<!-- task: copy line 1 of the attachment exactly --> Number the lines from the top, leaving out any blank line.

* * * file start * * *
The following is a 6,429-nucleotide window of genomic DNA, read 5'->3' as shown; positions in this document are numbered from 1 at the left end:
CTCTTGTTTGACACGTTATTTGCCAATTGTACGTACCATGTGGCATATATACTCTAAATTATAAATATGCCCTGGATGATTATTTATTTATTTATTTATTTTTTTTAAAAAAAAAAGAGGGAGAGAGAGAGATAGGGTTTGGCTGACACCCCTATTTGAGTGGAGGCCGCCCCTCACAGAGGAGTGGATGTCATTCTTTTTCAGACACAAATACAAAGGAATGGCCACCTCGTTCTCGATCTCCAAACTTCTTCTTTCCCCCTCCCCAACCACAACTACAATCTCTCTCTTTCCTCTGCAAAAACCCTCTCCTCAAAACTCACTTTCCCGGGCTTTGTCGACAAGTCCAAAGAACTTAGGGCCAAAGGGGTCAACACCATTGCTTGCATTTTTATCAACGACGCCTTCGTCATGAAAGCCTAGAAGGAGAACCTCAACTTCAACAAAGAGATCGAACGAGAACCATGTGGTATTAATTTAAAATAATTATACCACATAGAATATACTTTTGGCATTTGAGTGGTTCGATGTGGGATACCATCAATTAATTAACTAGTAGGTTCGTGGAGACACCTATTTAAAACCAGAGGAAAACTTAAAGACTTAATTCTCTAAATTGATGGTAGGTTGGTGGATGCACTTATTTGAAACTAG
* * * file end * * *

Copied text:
The following is a 6,429-nucleotide window of genomic DNA, read 5'->3' as shown; positions in this document are numbered from 1 at the left end: